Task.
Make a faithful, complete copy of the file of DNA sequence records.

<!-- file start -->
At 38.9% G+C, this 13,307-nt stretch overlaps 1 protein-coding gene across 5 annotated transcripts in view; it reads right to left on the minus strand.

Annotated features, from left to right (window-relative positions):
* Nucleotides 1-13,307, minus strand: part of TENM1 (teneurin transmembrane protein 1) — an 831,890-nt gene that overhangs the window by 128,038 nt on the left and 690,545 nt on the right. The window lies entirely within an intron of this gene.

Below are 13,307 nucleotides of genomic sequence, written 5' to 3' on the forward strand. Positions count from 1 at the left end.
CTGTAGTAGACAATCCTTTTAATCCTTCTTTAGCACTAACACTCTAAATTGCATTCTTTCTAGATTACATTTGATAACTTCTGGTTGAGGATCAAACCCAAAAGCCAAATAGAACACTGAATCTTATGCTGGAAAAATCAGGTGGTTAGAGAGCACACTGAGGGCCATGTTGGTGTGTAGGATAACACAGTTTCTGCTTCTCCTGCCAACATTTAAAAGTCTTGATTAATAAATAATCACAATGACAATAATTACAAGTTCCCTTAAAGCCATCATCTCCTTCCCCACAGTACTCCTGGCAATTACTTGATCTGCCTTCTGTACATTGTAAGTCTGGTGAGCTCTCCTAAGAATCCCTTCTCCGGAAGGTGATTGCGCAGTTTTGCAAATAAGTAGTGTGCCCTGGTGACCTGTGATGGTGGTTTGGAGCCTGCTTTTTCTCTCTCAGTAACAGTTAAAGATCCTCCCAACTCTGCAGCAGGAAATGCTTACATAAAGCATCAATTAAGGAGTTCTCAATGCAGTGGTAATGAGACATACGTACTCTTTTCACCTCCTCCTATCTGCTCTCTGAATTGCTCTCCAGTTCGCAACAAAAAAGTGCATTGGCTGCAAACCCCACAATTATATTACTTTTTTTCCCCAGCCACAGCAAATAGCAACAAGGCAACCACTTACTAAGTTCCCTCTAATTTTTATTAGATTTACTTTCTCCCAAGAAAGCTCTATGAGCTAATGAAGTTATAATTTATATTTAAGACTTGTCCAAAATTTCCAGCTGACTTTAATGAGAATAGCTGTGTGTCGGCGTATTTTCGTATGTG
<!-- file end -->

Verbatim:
At 38.9% G+C, this 13,307-nt stretch overlaps 1 protein-coding gene across 5 annotated transcripts in view; it reads right to left on the minus strand.

Annotated features, from left to right (window-relative positions):
* Nucleotides 1-13,307, minus strand: part of TENM1 (teneurin transmembrane protein 1) — an 831,890-nt gene that overhangs the window by 128,038 nt on the left and 690,545 nt on the right. The window lies entirely within an intron of this gene.

Below are 13,307 nucleotides of genomic sequence, written 5' to 3' on the forward strand. Positions count from 1 at the left end.
CTGTAGTAGACAATCCTTTTAATCCTTCTTTAGCACTAACACTCTAAATTGCATTCTTTCTAGATTACATTTGATAACTTCTGGTTGAGGATCAAACCCAAAAGCCAAATAGAACACTGAATCTTATGCTGGAAAAATCAGGTGGTTAGAGAGCACACTGAGGGCCATGTTGGTGTGTAGGATAACACAGTTTCTGCTTCTCCTGCCAACATTTAAAAGTCTTGATTAATAAATAATCACAATGACAATAATTACAAGTTCCCTTAAAGCCATCATCTCCTTCCCCACAGTACTCCTGGCAATTACTTGATCTGCCTTCTGTACATTGTAAGTCTGGTGAGCTCTCCTAAGAATCCCTTCTCCGGAAGGTGATTGCGCAGTTTTGCAAATAAGTAGTGTGCCCTGGTGACCTGTGATGGTGGTTTGGAGCCTGCTTTTTCTCTCTCAGTAACAGTTAAAGATCCTCCCAACTCTGCAGCAGGAAATGCTTACATAAAGCATCAATTAAGGAGTTCTCAATGCAGTGGTAATGAGACATACGTACTCTTTTCACCTCCTCCTATCTGCTCTCTGAATTGCTCTCCAGTTCGCAACAAAAAAGTGCATTGGCTGCAAACCCCACAATTATATTACTTTTTTTCCCCAGCCACAGCAAATAGCAACAAGGCAACCACTTACTAAGTTCCCTCTAATTTTTATTAGATTTACTTTCTCCCAAGAAAGCTCTATGAGCTAATGAAGTTATAATTTATATTTAAGACTTGTCCAAAATTTCCAGCTGACTTTAATGAGAATAGCTGTGTGTCGGCGTATTTTCGTATGTG